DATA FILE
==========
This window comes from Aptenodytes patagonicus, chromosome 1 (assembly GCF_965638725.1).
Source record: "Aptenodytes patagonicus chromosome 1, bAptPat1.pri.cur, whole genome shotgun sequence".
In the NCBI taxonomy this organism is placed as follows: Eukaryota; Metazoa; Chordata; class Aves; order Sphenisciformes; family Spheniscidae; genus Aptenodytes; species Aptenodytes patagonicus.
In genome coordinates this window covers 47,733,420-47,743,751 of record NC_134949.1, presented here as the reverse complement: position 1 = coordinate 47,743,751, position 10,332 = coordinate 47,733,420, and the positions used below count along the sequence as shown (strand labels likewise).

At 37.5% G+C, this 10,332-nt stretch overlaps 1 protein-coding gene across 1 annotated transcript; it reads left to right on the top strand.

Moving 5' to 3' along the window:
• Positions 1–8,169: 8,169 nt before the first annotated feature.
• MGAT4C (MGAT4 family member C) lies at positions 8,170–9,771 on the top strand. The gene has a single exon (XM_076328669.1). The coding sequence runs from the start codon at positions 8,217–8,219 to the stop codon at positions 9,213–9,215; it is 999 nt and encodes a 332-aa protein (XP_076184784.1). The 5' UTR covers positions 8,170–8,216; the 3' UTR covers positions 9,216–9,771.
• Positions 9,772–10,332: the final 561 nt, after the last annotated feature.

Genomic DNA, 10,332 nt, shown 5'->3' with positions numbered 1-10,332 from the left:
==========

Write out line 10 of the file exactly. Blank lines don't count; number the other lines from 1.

Genomic DNA, 10,332 nt, shown 5'->3' with positions numbered 1-10,332 from the left: